Watch this Texas high schooler’s mesmerizing charcoal music video

Kyia Croft collaborated with her AV teacher on the project who says, “she’s getting a solid A for a while” for exceeding his expectations.

By Laura RiceJanuary 11, 2024 11:24 am, ,

Lumberton high school senior Kyia Croft and her audio/video teacher, Eric Adams, both agree that creating art is an essential part of their personalities.

Adams says that in his six years of teaching, he’s learned to set aside part of his time to feed that creativity.

“I’ve been very lucky to, over the past few years, kind of cultivate a student group who is not just interested in making work for projects, but also doing things outside of school and creating things within our local community,” Adams said.

That’s showcased dramatically in the charcoal animation video Croft made for Adams’ musical collaboration with the group Little Mazarn.

“This was my first experience with stop motion, my first experience with animation, one of my first experiences with charcoal, really. So there were a lot of learning curves in making it,” Croft said.

She says she was about to start a new assignment for class and originally considered creating just a few seconds of a Claymation video. But the project expanded when Adams introduced her to the work of charcoal animator William Kentridge.

“I watched all of his videos and I kind of, like, learned the processes of it,” Croft said.

She says she listened to the music incessantly and drew on experiences from her childhood.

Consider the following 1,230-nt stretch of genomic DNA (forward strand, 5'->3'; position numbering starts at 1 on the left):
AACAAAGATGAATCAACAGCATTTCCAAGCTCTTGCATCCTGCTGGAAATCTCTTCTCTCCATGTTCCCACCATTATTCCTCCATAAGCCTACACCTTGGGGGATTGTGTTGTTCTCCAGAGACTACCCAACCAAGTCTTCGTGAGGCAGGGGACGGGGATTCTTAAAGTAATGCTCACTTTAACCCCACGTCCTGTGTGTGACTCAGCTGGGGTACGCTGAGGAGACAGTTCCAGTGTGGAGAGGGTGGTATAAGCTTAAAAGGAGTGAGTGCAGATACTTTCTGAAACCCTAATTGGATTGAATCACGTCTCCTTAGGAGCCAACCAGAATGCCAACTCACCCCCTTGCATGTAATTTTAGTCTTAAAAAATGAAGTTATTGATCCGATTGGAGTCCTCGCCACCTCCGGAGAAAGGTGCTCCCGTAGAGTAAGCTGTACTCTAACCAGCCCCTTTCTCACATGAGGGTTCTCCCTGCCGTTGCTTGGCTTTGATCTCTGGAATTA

“I grew up in in a smaller Tennessee town on like a little farm with my grandparents,” Croft said. “So a lot of [the music] kind of took me back to my roots about like the connections in a small town and how one thing throughout the video, the Honey Island General Store, the store kind of provides whatever you need, like it was mentioned in the song. And so it was kind of interesting to explore the idea of how just a location, just like an establishment, could be so essential to a person’s upbringing and formation or moments in their lives.”

Adams calls the video “incredible” and “beautiful.” And he says she’ll be getting an A in his class “for as many grades as that matters.”

Croft says the experience gave her confidence as she heads toward the next steps in her life.

“I think I started this project maybe a month or two after I had talked to my parents about pursuing art in college,” Croft said. “And getting to work on this and getting to like create something kind of solidified my choices that I do want to pursue studio art in higher education. So I think it – it was really quintessential for how I see my future.”

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